Police: Man tried to sell grave markers
Cichenelli held in New York jail
A Johnstown man was arrested Saturday in Waterloo, N.Y., after New York State Police say he attempted to sell nearly 1,000 pounds of veteran grave markers believed to have been stolen in Cambria County.
Ronald Gene Cichenelli Jr. is being held in Seneca County Jail and has been charged with criminal possession of stolen property. The Cambria County Department of Veteran Services issued a news release on Monday regarding the arrest.
Employees at the recycling yard where the items were taken recognized what they were and notified authorities.
The reverse sides of some of the markers were stamped “Cambria County Ebensburg, PA.”
The investigation started Friday when state police in Ebensburg were notified that brass military grave markers bearing local identification marks were found in New York.
A part of the news release Monday was attributed to the Cambria County commissioners who stated: “These are venerated items meant to pay homage to our county’s veterans. They are paid for by the taxpayers of Cambria County and intended to honor those who have selflessly served us over the generations.”
Under Pennsylvania law, the desecration, theft or sale of venerated objects, such as a veteran’s grave marker, is a second-degree misdemeanor.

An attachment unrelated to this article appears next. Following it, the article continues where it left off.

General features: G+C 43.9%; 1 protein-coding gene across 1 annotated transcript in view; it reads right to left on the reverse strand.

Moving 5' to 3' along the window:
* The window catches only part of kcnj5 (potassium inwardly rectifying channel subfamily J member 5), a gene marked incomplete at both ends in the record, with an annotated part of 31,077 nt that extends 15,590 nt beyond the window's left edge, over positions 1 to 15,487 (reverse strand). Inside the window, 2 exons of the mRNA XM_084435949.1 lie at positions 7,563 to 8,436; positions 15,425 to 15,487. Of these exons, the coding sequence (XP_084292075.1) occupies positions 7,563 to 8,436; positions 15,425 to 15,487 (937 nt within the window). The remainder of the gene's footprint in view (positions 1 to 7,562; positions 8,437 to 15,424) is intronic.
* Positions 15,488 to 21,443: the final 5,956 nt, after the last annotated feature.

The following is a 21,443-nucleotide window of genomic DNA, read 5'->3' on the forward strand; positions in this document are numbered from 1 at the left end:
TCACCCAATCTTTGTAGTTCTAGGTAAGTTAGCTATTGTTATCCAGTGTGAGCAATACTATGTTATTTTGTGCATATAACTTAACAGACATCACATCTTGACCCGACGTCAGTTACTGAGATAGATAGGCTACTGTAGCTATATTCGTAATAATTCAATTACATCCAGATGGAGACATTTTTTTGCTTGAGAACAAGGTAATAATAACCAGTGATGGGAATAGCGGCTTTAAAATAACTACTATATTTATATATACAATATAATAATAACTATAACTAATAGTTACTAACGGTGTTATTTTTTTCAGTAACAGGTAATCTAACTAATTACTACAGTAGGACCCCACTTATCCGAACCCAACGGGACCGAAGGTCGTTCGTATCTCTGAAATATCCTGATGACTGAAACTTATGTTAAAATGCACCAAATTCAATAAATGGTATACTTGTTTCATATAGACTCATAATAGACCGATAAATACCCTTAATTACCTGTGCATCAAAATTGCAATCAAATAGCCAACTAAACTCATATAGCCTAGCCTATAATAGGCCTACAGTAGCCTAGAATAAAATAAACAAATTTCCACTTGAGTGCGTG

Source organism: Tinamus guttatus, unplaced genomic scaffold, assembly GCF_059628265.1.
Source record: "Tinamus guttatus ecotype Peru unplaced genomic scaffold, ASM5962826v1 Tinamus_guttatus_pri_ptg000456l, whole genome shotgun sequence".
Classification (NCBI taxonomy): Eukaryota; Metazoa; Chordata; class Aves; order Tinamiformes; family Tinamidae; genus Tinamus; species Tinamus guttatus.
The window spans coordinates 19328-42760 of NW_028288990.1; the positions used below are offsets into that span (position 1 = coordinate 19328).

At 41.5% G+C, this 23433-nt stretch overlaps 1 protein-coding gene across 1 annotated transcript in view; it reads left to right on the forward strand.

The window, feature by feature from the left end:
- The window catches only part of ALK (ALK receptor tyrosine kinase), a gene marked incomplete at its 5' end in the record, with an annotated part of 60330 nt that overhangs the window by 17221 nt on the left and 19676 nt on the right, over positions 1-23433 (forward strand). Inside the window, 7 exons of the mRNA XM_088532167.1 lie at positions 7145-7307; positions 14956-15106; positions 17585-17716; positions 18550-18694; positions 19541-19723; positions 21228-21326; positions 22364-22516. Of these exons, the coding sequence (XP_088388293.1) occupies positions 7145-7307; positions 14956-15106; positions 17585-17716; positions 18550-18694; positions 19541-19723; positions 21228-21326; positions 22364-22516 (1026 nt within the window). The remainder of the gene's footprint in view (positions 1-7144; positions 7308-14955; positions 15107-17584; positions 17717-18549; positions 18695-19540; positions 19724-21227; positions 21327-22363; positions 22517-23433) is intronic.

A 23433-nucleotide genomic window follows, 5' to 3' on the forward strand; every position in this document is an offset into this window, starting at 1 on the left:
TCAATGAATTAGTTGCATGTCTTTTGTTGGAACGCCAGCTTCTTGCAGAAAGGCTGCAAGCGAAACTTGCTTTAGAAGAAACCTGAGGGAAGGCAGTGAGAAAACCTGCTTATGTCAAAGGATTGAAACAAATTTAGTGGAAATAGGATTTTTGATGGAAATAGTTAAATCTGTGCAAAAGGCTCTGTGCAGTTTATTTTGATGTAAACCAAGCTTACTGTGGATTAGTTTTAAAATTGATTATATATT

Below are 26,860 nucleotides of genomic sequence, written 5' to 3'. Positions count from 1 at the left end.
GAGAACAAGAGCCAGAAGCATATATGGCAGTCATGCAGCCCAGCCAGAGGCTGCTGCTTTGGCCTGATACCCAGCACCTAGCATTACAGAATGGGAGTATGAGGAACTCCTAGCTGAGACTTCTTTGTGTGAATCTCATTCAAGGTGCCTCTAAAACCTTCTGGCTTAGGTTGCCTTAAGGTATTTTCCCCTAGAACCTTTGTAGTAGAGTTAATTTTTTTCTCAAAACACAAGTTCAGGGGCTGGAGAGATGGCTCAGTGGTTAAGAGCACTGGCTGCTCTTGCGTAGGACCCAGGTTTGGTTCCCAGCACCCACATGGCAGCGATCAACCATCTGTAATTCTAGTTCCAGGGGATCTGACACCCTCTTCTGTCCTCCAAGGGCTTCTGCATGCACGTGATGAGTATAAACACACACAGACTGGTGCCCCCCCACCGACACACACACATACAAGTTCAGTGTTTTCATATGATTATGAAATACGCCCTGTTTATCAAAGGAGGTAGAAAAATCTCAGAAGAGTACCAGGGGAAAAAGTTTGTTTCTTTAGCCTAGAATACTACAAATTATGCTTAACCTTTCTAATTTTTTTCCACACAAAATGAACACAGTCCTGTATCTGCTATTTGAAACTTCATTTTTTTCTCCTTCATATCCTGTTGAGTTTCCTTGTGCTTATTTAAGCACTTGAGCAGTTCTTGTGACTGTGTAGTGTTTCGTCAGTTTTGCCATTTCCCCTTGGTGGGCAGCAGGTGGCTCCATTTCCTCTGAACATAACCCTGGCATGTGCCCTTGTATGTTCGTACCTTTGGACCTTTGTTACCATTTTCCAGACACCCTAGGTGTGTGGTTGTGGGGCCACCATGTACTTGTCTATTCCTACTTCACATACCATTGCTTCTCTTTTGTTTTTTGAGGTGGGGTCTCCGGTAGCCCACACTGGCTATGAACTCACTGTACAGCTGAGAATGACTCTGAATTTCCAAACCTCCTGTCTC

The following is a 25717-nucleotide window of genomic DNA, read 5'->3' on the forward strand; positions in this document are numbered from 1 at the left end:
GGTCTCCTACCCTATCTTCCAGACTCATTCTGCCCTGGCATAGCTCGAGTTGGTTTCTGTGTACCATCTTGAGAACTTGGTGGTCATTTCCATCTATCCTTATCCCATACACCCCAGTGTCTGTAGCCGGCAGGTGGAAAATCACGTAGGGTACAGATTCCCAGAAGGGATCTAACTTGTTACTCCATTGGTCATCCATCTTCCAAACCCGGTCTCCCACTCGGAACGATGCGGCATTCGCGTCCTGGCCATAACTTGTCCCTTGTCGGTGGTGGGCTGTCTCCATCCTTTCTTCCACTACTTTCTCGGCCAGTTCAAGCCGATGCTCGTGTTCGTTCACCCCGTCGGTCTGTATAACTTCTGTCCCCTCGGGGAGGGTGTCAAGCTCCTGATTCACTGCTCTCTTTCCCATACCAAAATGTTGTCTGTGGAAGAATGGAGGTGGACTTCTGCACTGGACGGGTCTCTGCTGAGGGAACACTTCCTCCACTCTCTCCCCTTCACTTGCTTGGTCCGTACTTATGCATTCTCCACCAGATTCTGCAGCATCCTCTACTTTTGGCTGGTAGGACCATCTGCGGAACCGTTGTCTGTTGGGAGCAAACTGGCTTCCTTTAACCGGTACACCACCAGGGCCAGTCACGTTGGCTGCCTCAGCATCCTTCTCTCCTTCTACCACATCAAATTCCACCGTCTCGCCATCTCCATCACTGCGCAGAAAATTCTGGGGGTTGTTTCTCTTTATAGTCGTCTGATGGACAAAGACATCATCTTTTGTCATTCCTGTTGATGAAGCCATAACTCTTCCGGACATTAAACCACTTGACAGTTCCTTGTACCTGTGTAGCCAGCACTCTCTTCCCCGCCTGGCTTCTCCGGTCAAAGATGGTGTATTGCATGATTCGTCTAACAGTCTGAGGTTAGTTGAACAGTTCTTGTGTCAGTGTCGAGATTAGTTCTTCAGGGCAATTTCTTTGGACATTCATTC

A comment from Rep. Frank Burns, D-Johnstown, was included the news release.
“I hope this sends a clear message, that when you steal from a veteran’s grave, we will come at you with the full force of the law,” Burns said.
Josh H. Hauser, Cambria County’s director of veteran services, thanked those involved in alerting authorities.
“We’re incredibly grateful to the recycling yard who notified police, and to the New York state troopers who worked around the clock to track down the suspect,” Hauser said. “We want people to know that if you take these, no matter where you take them to, we will get a call and you will face consequences.”
Hauser noted the irony in the location of the arrest.
“I’m not sure whether or not this individual realizes that Waterloo, New York, is recognized as the first city in our nation to celebrate what’s now called Memorial Day,” Hauser said. “Their residents, like ours, do not tolerate this type of disrespect to our veterans.”